6

I would say that you don't have to negotiate a price - usually driver just tell the price and you accept it :) However, you may get a "bonus" as a foreigner, but I don't expect it to be more then 20-40%. Regarding sample price for 100 km. According to my latest experience (and google result), MastaBaba is more-or-less right - ~30 euros for bus for 10-15 ...


6

Łukasz, first of all, I am pretty sure you can use your Polish Visa/Mastercard card in Ukraine and withdrawal issues would most likely be related to your bank which issued the card, and not the Ukrainian network of ATM and bank offices. Make sure to visit your local bank prior to going to Ukraine and make sure they unlock your card for operations abroad. ...


6

You can do such trip by "UkrFerry" company: From Kerch to Poti every Tuesday, at next day you are at Poti. Operations service phone: +38 (0482) 34-76-63. According to official forum, schedule is set at the start of each month, so you should call there before you came in Kerch. Also there is a line Batumi - Ilyichevsk, which is more popular line (ferry ...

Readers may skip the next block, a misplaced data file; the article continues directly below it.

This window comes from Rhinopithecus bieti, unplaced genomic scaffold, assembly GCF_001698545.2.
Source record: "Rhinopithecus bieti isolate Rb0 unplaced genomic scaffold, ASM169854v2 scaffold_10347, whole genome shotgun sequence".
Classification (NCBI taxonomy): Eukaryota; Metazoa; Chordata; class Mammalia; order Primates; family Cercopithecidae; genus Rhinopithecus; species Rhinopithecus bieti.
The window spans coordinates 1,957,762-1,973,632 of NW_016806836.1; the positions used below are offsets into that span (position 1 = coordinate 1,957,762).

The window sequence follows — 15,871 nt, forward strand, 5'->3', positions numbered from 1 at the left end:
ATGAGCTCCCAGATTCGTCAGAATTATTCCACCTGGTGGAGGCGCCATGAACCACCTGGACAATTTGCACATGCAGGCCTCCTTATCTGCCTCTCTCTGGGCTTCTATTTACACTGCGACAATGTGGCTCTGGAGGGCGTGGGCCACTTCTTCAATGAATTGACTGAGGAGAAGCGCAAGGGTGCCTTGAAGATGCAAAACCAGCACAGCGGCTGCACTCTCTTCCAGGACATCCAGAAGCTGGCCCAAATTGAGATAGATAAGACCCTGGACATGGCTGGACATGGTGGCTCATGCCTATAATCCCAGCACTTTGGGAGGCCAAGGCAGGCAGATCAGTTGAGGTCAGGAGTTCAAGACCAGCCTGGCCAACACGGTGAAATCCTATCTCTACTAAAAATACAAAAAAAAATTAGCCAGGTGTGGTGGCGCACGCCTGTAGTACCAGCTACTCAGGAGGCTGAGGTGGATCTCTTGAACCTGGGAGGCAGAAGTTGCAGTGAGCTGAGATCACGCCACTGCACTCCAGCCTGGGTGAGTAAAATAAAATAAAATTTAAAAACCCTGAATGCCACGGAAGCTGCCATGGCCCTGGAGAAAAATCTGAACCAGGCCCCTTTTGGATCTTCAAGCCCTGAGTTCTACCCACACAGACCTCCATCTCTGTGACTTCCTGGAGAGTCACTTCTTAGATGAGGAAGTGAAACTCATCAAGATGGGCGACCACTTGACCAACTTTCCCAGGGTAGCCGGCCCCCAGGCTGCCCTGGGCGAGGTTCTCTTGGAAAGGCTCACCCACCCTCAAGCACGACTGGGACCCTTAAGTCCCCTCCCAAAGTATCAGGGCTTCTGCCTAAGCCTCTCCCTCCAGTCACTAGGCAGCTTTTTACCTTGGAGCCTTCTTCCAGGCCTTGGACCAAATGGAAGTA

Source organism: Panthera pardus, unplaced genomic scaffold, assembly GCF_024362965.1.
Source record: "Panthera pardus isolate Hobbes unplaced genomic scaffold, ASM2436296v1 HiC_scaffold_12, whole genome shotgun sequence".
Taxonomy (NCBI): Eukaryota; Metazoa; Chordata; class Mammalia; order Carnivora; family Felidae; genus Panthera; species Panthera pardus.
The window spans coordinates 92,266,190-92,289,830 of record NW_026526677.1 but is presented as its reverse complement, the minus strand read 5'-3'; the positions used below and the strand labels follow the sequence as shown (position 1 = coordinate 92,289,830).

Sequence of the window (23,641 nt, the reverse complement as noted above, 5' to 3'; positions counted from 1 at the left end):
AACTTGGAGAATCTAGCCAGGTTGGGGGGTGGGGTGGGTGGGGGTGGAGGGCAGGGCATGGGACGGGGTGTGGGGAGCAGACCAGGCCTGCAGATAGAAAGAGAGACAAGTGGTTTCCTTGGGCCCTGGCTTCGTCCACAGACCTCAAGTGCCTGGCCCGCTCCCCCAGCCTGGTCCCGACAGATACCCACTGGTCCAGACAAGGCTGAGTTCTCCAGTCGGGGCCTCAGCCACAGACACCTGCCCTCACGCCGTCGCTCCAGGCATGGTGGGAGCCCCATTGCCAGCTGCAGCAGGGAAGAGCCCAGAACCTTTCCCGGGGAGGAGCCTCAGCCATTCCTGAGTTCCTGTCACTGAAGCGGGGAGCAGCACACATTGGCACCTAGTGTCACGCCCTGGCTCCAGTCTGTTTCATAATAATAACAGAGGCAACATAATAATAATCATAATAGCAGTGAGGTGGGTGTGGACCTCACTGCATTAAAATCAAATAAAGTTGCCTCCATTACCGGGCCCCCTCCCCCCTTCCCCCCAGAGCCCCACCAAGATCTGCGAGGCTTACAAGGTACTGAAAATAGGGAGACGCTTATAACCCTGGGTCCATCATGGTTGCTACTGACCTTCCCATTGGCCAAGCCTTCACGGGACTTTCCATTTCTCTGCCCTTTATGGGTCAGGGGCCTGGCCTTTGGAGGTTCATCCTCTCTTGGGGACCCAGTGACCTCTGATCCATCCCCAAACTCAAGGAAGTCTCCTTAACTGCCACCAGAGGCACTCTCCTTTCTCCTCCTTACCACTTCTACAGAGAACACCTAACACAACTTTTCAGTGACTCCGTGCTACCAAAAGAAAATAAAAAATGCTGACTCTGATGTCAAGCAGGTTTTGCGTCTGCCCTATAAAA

5

I googled your question and found some websites (listed below), that contain general information regarding visa for the ukraine. You might find your answers there. On a dutch website, I also found an advice to ask ukraine travel questions on an expat forum specifically for the Ukraine http://www.travel-2-ukraine.com/visa-support/ ...


5

As I know, you definitely don't need the Russian visa if you are not going to leave the ship during stay in port. So you need to worry about it. Russian embassies can help you to obtain Russian visa due your unusual situation, so you can try it all the time - we are all the people, and you always can try to communicate with embassy. Also you should note ...